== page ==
29 Pages Posted: 4 Apr 2013 Last revised: 10 Apr 2013
Date Written: April 1, 2013
This article provides an empirical grounding into the patterns of long lines, focusing on the 2012 presidential election and utilizing a unique public opinion survey. I show that two-thirds of voters in 2012 waited less than 10 minutes to vote, and that only 3% of voters waited longer than an hour. I show that there was considerable variation in line length, as a function of geography and race. Consistent with news reports, Florida’s voters waited the longest to vote in 2012, nearly 40 minutes on average, while Vermont’s voters waited less than two minutes. Urban voters waited longer than rural voters, early voters waited longer than Election Day voters, and African American and Hispanic voters waited longer than whites.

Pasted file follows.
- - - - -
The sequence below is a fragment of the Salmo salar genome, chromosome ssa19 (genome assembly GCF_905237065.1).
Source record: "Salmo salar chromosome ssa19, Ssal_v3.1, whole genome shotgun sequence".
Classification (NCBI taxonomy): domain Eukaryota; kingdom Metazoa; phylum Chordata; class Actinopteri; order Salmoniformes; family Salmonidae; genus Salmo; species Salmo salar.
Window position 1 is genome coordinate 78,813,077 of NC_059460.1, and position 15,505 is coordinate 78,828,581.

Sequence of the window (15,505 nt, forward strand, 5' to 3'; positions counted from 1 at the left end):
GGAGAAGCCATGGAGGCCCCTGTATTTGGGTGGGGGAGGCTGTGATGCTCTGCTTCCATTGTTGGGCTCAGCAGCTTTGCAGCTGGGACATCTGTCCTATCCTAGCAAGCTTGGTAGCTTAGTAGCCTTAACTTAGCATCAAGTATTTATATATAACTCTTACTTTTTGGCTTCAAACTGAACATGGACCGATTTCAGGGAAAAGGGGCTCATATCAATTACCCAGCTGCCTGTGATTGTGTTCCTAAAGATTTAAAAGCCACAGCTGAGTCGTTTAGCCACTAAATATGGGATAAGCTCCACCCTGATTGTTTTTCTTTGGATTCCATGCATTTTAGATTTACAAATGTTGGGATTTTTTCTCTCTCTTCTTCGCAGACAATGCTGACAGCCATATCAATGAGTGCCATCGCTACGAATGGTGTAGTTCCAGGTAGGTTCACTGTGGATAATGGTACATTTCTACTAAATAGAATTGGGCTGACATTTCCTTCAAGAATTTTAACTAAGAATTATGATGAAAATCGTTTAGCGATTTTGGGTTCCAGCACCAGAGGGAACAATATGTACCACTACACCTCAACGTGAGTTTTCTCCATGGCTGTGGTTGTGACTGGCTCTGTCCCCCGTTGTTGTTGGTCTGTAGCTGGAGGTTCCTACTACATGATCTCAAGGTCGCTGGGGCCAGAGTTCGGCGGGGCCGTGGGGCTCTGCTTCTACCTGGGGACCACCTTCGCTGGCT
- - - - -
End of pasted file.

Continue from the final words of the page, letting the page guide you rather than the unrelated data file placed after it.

I also show that lines were nothing new in 2012. The states whose residents waited the longest to vote in 2012 also waited the longest in 2008. This fact cautions against blaming long wait times in the most recent presidential election primarily on factors specific to 2012.
Keywords: 2012 election, election administration, waiting to vote
Suggested Citation: Suggested Citation
Stewart III, Charles, Waiting to Vote in 2012 (April 1, 2013). Journal of Law and Politics, Forthcoming; MIT Political Science Department Research Paper No. 2013-6. Available at SSRN: https://ssrn.com/abstract=2243630 or http://dx.doi.org/10.2139/ssrn.2243630